Scientists have discovered why the Mona Lisa’s expression looks so different to different people and at different times.
For centuries, art lovers and critics have been perplexed by and debated the Leonardo Da Vinci paintings gaze and slight smile – or is it a grimace?
But new research from the University of California, San Francisco has shed new light on the luminous and seemingly changing face of the Mona Lisa.
Through experiments on visual perception and neurology, they discovered that our emotions really do alter how we see a neutral face.
According to new research on perception and neurology, people will see the Mona Lisa’s famously enigmatic expression as pleasant or not based on their own emotions at the time
People come from all over the world to visit the Louvre and, particularly, to gaze upon Da Vinci’s most famous painting.
Many have remarked on the image’s beauty, the late playwright Sir Noel Coward said she looks ‘as if she has just been sick, or is about to be,’ but for most the fascination in is the uncertainty.
Back in 2005, scientists in Amsterdam in the Netherlands put the Mona Lisa’s face through the paces of its emotion-recognition software.
According to algorithms, her expression is 83 percent happy, nine percent disgusted, six percent fearful and two percent each angry and happy.
But the perception of expressions is a more complex – and, it turns out, constantly changing – calculation in the human mind.
Now science has confirmed what the journalist and biographer Walter Isaacson said about the painting: ‘The Mona Lisa, to me, is the greatest emotional painting ever done. The way the smile flickers makes it a work of both art and science.’
That smile lends the Mona Lisa’s face a certain neutrality, and researchers at the University of California, San Francisco, conducted a study on how people’s perceptions of neutral faces.
Dr Erika Siegel and her colleagues study how our emotions change our perceptions of the world around us – even when we aren’t aware that something has changed our feelings.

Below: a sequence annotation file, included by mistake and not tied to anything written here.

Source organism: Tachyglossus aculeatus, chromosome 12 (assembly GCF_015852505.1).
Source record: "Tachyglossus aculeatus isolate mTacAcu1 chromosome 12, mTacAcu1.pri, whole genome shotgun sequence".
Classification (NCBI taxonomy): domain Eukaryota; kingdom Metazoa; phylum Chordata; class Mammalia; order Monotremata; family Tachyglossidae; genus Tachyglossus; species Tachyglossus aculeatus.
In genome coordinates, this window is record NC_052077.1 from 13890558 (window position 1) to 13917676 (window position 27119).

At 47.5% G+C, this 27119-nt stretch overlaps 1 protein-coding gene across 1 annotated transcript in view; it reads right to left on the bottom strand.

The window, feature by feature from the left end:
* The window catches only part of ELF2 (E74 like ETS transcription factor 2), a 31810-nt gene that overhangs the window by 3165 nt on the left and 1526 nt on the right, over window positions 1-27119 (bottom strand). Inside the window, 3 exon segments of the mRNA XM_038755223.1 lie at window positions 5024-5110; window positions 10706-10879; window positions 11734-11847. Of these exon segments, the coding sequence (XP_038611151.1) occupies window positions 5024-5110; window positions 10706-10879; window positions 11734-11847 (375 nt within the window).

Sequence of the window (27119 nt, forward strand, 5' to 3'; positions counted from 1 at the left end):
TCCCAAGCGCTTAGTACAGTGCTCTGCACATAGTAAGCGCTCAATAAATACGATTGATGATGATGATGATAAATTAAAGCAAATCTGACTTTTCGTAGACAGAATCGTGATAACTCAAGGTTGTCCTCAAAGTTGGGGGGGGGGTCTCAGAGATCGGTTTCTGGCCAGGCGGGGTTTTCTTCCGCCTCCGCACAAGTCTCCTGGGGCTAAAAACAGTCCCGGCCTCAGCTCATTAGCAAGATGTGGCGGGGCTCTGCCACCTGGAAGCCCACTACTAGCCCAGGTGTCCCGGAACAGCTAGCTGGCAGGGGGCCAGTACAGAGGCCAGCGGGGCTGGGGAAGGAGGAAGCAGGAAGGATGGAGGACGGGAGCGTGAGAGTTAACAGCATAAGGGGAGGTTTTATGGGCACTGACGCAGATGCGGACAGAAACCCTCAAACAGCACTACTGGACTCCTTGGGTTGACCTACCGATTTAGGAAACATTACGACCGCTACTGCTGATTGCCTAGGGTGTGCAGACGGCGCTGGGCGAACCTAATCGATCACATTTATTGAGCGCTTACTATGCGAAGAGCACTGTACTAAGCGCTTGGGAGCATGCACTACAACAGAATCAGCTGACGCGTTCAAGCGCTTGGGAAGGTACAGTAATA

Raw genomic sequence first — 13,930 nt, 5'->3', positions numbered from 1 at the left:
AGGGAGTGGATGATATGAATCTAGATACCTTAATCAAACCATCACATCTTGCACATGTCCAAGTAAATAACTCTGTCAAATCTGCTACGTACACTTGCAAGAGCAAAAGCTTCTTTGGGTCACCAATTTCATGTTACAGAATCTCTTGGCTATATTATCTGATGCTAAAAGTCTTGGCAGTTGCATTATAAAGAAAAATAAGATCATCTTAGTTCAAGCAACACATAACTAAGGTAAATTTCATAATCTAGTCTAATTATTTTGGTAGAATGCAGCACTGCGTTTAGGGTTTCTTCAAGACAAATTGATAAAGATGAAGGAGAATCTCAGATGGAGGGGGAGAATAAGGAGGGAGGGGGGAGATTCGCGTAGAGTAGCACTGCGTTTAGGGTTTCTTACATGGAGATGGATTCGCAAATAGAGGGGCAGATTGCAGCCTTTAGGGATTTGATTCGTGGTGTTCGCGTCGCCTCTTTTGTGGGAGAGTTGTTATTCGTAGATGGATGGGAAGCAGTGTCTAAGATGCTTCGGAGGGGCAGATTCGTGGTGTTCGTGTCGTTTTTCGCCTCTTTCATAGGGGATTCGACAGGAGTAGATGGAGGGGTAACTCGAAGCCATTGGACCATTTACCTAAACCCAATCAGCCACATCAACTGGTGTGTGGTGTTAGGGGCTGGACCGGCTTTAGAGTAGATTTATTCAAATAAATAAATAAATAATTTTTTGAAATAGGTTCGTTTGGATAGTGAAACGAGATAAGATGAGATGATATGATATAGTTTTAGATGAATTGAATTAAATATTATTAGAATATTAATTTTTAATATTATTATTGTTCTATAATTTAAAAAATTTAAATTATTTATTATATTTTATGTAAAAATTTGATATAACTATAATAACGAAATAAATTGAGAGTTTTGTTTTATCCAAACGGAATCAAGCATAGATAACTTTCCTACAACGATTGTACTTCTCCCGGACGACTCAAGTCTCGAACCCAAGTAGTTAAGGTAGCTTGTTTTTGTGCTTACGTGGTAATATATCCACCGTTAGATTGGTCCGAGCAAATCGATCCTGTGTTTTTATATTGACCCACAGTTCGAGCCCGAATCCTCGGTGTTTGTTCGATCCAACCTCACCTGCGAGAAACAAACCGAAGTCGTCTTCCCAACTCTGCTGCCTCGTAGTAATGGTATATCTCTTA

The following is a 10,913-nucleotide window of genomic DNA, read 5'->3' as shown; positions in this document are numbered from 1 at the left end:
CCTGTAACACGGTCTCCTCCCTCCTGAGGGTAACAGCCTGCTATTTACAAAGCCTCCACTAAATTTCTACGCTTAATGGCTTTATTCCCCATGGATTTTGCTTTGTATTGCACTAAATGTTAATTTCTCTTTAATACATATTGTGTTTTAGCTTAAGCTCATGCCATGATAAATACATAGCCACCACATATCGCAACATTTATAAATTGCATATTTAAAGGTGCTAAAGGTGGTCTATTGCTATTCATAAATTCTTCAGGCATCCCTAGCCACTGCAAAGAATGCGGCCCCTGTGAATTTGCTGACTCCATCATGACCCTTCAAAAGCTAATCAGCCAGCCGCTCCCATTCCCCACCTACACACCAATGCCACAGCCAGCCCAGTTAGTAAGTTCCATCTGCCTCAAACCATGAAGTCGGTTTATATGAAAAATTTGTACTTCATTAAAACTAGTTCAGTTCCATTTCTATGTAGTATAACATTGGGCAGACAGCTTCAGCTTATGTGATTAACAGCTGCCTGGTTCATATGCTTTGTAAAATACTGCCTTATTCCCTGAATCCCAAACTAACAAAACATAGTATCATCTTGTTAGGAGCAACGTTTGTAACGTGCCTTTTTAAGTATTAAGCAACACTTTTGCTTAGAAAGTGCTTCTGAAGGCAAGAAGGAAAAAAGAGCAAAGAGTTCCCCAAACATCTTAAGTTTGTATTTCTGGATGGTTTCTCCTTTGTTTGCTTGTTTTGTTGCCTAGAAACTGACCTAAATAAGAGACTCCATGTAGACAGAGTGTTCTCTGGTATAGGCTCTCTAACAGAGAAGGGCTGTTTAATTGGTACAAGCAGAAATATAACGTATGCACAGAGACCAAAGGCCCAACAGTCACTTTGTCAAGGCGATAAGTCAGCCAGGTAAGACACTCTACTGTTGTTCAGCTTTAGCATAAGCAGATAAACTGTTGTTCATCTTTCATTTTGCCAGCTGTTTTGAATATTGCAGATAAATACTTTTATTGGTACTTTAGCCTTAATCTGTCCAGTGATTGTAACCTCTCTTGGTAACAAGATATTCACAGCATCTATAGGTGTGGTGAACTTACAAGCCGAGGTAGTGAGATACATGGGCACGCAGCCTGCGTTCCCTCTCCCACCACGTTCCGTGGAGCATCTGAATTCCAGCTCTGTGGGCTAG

This relies on the modern theory of ‘the brain as a predictive organ, instead of a reactive one,’ says Dr Siegel.
In other words, ‘we have a lifetime of experience and we use those experiences to predict what we are going to experience next.
‘Incoming information is actually just used to correct if the predictions if they turn out to be wrong,’ Dr Siegel explains.
We are the architects of our own experience, and we come into the world and are just waiting to confirm or deny all the incoming information
Dr Erika Siegel UCSD psychology fellow and study author
So, she and her team predicted that how we perceive a new face – as happy, sad, friendly, neutral – actually has a lot more to do with the feelings we are carrying around when we greet it than the expression on that face.
Dr Siegel and he team can actually simulate that subconscious experience of our feelings thanks to a trick our vision plays on us.
We all have one dominant eye and one more passive non-dominant one.
If each eye is receiving different information, we only consciously perceive what dominant one sees. But non-dominant sights can still seep into our subconcscious.
Dr Siegel and her team use this to gently and prime their study participants to feel one way or another.
They showed 43 people two sets of flashing images simultaneously, so that the dominant eye saw and registered neutral expressions, while the non-dominant eye ‘saw’ flashes of neutral, grimacing or smiling faces, that they would only subconsciously be aware of.
After viewing the flashing faces, the researchers showed the participants options of faces and asked pick out which ones they had seen.
When their non-dominant eyes had seen a happy face, they were more likely to think the neutral face had actually been smiling, and the same was true for grimaces and neutral faces.
This means that ‘if you see the Mona Lisa after you have just had a screaming fight with your husband, you’re going to see [the painting] differently,’ says Dr Siegel.
‘But if you’re having the time of your life at the Louvre, you’re going to see the enigmatic smile,’ she adds.
‘We are the architects of our own experience. Our brain makes predictions about what it expects to see and uses information from the world to update its expectations,’ Dr Siegel says.